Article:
In the ambit of spectroscopy, the work was carried out with several techniques, but always with the same objective of discovering the ‘signatures’ or ‘fingerprints’ that each substance or molecule emits when it interacts with light. One of these signatures results from molecular vibrations, the frequency of which depends on the masses and on the forces between the atoms of a molecule. The result is a spectrum in which the intensity of the electromagnetic waves emitted in each frequency is observed. “We discover the presence of a given molecule through the peak intensity of its frequency of vibration”, says Lenz.

Visible vibrations
As biological materials have many molecules that, in turn, show many peaks, the identification of the substances is done by means of a comparison with a spectrum library. “These molecular vibrations also appear as a modulation in a scattered beam of visible light and can be detected by means of the so-called Raman spectroscopy.” This is a process of scattering with an incident photon and a scattered photon, but it is also possible for processes to occur with two incident photons and one scattered photon, called hyper-Rayleigh scattering or spectroscopy. Multiphotonic processes like these only happen if all the photons involved collide with the same particle at the same time. For this reason, these processes need pulsed lasers, in which all the photons are emitted at the same time, instead of the constant emission of photons of the continuous lasers.

The light scattered by the processes of spectroscopy is captured in the same objective of the optical tweezers and sent to the spectrometer, where it is decomposed and analyzed to discover the molecular vibrations. “This is how we know which molecules are in that cell or living being”, Adriana says. “It’s chemical information.” With this system, it is possible to collect the spectrums of a parasite, such as the Leishmania protozoon, for example, while the optical tweezers keeps it captured in one and the same position, but alive and moving. It is also possible to accompany biochemical modifications that occur when another pair of tweezers takes it close to the cell that it likes to infect.

For one photon spectroscopies, like Raman, the researchers use a continuous titanium sapphire laser, the emission of which can be selected in the region of infrared between 780 and 1,000 nm; whereas for the multiphoton spectroscopies, they use a titanium sapphire laser with pulses lasting as little as 100 femtoseconds (fs), time for the light to cover a distance of only one third the diameter of a strand of hair. One femtosecond is equal to 1 second divided 1 quadrillion times.

Another much used molecular signature is fluorescence, a process in which certain molecules emit a typical light when illuminated by photons with greater energy than the photons emitted. However, as the substances with an efficient fluorescence are few, it is common to introduce colorants as markers. “The problem is that these colorants tend to be toxic, or cytotoxic, and to emit light for a short time, due to photodegradation”, Adriana says. One solution for these problems is the so-called quantum dot, which are semiconductor nanocrystals, called sulfide, selenide and cadmium telluride, indicated for biological applications. The greatest advantage of the quantum dot over the colorants is its great photostability, which makes possible the acquisition of images for hours on end with intense illumination. Furthermore, it shows a very low cytotoxicity. Another great advantage is that the size of the quantum dot controls the color of the fluorescence that it emits. It is possible to get fluorescence from cadmium telluride quantum dots, for example, in blue, green, yellow and red, with their diameter varying from 1 to 5 nanometers.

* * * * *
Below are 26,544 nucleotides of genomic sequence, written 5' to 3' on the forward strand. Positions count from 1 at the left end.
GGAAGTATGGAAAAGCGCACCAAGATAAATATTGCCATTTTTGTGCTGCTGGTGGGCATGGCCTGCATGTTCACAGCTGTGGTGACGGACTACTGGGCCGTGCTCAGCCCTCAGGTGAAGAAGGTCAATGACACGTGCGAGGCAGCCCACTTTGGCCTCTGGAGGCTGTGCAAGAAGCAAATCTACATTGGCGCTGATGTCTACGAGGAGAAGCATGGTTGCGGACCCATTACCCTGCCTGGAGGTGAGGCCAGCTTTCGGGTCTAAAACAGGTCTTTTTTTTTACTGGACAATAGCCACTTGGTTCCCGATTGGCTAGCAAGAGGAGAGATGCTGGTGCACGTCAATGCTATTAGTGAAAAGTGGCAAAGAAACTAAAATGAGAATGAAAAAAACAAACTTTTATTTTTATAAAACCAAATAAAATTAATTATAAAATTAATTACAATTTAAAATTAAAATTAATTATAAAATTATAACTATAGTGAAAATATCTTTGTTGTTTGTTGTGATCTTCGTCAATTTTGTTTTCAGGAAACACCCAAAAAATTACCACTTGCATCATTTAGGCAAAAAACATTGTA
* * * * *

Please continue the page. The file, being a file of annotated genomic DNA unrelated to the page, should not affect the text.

The group from Unicamp has been producing quantum dots since 1989, but in glasses, with a view to developing ultrarapid devices for optical communications. The work with quantum dots in solutions began at Unicamp in 1999, initially for a comparison with quantum dots produced in glass, and, simultaneously, at the Chemistry Department of the Federal University of Pernambuco (UFPE).

Wide study
The scientific and academic works have currently led to a more ample collaboration with UFPE, involving, at IFGW, Professors Lenz and Luiz Carlos Barbosa, besides Selma Giorgio, of Biology, and Sara Saad and Fernando Costa, from the Hemocenter, all from Unicamp. Taking part at UFPE are Ricardo Ferreira and Gilberto Sá, from the Fundamental Chemistry Department, Beate Santos, of Pharmacy, and Patrícia Farias, of Biophysics. Also collaborating are Professors Vivaldo Moura Neto and Jane Amaral, from the Anatomy Department of the Federal University of Rio de Janeiro (UFRJ). The collaboration with UFRJ involves studies with neurons and neuroglias, which are cells of the brain, while studies with the Leishmania amazonensis protozoon are done jointly with the Biology Institute at Unicamp. The applications of the optical tweezers at Unicamp started in the collaboration with the Hematology Center, with the team of physician Sara Saad, to characterize the mechanical properties of the red blood cells, relating them to diseases like sickle cell anemia and storage time in blood banks (please see Pesquisa Fapesp No.58).

The integration of optical tweezers with spectroscopies of one or more photons and with the use of quantum dots as markers unifies almost all the most modern techniques of biophotonics in just one system and opens up various new fields of research. “It’s a sea of possibilities”, says Lenz. “They are biological processes that can be observed with manipulation at cell level. For example, an American researcher won funding of almost US$ 1 million to assist a dairy product company to determine, with optical tweezers, the forces with which bacteria existing in milk stick to the walls of long-life packaging and how long they remain there. With the integrated system, it is possible to observe, besides the forces, which substances are released into the milk.” All this without killing the bacteria or destroying the substances that one wants to study.

The Project
Optical tweezers and spectroscopy; Modality Research, Innovation and Diffusion Centers (Cepids); Coordinator Hugo Fragnito – IFGW, Optics and Photonics Research Center (CePof) at Unicamp; Investment R$ 1,000,000.00 a year for the whole CePof (FAPESP)